2. “So-called greenhouse gas effect” is I think uncalled for.  That is, scientists and everyone else call it the greenhouse gas effect, so I’m not entirely certain why the weakening modifier must be added.

Just some small quibbles on a good story, though.

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11 Responses to Another one bites the dust, literally: Bolivia’s 18,000 year-old Chacaltaya glacier is gone

  1. paulm says:

    Climate change displacement has begun – but hardly anyone has noticed

    The first evacuation of an entire community due to manmade global warming is happening on the Carteret Islands
    http://www.guardian.co.uk/environment/georgemonbiot/2009/may/07/monbiot-climate-change-evacuation


    Journalists – they’re never around when you want one. Two weeks ago a momentous event occurred: the beginning of the world’s first evacuation of an entire people as a result of manmade global warming. It has been marked so far by one blog post for the Ecologist and an article in the Solomon Times*. Where is everyone?

  2. paulm says:

    “Ten years ago Ramirez and his team of researchers concluded that the glacier would survive until 2015. But the rate of thaw increased threefold in the last decade, according to their studies.

    And he thinks other glaciers in the region also may be melting at a rate faster than previously known.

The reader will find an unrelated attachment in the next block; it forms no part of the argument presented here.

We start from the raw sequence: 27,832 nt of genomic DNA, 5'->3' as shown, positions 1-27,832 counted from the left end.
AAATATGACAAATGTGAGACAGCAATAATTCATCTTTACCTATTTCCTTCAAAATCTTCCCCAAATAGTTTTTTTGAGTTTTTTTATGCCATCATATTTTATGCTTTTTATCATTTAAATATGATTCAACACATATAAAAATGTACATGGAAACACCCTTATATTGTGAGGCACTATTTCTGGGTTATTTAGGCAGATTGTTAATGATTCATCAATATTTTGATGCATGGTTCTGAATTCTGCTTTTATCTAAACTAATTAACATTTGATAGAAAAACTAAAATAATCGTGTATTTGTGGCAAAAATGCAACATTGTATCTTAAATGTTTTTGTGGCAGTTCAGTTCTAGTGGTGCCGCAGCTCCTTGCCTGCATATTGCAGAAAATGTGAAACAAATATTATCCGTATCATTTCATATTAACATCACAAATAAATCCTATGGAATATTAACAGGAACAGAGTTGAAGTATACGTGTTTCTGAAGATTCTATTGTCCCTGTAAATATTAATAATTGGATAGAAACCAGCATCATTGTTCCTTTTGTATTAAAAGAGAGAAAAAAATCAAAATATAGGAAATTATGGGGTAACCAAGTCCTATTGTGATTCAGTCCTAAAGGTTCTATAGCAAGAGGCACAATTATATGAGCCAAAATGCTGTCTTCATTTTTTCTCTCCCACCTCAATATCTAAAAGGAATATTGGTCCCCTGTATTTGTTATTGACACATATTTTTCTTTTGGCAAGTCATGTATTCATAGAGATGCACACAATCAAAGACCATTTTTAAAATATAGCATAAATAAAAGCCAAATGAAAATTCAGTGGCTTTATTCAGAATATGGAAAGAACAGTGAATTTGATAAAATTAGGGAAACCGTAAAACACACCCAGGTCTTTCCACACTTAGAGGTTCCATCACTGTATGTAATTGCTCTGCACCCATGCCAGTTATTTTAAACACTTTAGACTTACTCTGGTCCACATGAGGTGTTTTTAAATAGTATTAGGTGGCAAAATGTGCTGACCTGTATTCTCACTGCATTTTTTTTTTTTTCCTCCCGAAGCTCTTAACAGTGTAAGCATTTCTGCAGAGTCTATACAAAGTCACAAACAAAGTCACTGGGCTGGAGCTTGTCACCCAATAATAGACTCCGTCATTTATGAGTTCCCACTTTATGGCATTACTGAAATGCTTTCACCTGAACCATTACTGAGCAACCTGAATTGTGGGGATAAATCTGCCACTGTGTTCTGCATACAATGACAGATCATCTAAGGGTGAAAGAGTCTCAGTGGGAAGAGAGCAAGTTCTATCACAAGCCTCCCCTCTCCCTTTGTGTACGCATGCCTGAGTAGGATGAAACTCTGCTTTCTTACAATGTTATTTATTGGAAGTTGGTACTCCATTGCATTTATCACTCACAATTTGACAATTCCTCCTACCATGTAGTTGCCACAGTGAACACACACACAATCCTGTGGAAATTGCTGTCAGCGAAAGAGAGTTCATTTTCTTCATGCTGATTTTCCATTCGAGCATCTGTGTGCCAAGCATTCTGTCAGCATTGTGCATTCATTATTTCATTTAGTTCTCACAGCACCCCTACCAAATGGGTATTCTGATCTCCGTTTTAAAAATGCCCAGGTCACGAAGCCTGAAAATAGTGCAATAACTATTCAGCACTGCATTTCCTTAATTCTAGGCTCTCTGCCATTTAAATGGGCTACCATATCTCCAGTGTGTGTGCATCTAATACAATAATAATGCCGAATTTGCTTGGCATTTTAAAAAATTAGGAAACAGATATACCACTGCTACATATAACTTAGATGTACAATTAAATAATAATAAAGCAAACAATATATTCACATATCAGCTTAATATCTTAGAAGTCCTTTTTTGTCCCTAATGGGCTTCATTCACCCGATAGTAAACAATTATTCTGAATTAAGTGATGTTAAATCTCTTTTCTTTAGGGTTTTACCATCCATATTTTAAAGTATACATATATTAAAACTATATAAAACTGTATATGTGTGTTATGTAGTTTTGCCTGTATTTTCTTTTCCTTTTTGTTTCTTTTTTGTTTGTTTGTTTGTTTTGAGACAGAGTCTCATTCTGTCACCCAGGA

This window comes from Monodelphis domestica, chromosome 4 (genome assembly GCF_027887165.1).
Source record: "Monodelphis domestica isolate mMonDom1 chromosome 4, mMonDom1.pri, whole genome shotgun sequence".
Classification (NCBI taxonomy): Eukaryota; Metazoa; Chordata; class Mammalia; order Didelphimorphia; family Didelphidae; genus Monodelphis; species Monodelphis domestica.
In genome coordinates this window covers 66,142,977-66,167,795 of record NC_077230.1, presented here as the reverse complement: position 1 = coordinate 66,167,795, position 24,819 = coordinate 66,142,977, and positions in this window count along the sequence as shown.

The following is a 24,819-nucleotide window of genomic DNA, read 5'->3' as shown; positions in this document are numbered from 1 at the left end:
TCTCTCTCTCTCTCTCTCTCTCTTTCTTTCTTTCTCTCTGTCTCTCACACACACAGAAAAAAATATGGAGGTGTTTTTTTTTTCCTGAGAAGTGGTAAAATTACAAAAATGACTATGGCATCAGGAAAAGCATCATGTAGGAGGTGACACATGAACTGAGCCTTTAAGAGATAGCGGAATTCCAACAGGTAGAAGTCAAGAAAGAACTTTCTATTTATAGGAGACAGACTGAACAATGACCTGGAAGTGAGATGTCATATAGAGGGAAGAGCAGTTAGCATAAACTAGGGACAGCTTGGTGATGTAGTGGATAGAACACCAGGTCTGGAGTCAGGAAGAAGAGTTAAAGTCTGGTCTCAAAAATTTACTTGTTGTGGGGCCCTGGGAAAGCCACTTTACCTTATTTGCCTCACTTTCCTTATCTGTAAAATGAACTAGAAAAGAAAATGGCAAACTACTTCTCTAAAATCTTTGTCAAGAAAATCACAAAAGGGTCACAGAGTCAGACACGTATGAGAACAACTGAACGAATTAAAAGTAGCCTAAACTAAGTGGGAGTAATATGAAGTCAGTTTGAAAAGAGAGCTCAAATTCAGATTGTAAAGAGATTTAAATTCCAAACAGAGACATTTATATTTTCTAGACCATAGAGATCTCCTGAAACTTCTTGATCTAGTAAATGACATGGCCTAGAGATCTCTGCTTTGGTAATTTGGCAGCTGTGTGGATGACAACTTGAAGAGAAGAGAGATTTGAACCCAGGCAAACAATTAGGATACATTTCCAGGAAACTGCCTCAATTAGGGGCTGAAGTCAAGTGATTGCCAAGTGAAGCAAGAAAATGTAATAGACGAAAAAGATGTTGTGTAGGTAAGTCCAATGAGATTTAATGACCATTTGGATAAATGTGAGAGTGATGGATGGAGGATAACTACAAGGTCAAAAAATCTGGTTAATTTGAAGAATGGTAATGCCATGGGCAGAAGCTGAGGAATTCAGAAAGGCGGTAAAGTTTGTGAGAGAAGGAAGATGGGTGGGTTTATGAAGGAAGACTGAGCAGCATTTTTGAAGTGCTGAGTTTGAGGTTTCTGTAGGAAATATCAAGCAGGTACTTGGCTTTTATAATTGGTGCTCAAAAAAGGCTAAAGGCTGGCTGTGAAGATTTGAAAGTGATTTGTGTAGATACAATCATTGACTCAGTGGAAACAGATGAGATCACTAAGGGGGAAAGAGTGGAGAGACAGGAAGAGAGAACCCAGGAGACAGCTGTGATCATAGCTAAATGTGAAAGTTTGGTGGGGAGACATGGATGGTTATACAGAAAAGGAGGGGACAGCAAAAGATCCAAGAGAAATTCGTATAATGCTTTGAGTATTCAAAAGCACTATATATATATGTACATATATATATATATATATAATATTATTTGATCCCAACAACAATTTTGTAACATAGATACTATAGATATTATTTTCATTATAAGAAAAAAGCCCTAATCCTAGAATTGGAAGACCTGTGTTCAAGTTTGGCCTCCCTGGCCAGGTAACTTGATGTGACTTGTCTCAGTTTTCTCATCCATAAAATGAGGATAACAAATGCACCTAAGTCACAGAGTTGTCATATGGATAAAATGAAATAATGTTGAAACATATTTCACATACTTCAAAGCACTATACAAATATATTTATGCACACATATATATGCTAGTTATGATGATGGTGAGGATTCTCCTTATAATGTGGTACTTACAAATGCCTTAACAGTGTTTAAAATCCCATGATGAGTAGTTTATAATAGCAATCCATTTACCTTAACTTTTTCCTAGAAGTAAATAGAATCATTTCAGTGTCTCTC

.

    That’s called tipping action. All accelerated predicted time scales we have seen over the last 2yrs or so indicate that the system tipping point has tipped.

    Just like when you pour a cup from a large 1/4 full jug of cool aid, it’s always very difficult get it right, we keep underestimating the rate of change.

    We’re heading for a new steady state. What will it be 4C, 6C ??? It very likely going to be more than 2C. Of course there’s going to be some slushing about before it settles.

  3. Gail says:

    paulm, I would hazard a guess that the unpredictable consequences of such rapid warming will make for quite a bit of violent slushing about before climate reachs a new steady state. We (the human race) may not be around to see it.

  4. Dramatic images. Really shows a tipping point

    Gosh, jeekers will the Waxman-Markey deal that cuts 14% by 2020 have any effect?

  5. Steve Bloom says:

    Ecostew beat me to it while I was looking for more detail, but here’s what I have:

    Joe, apparently there was a conference at UCSD last week that ramped the Tibetan-region melt predictions way up from anything I’d heard before (article):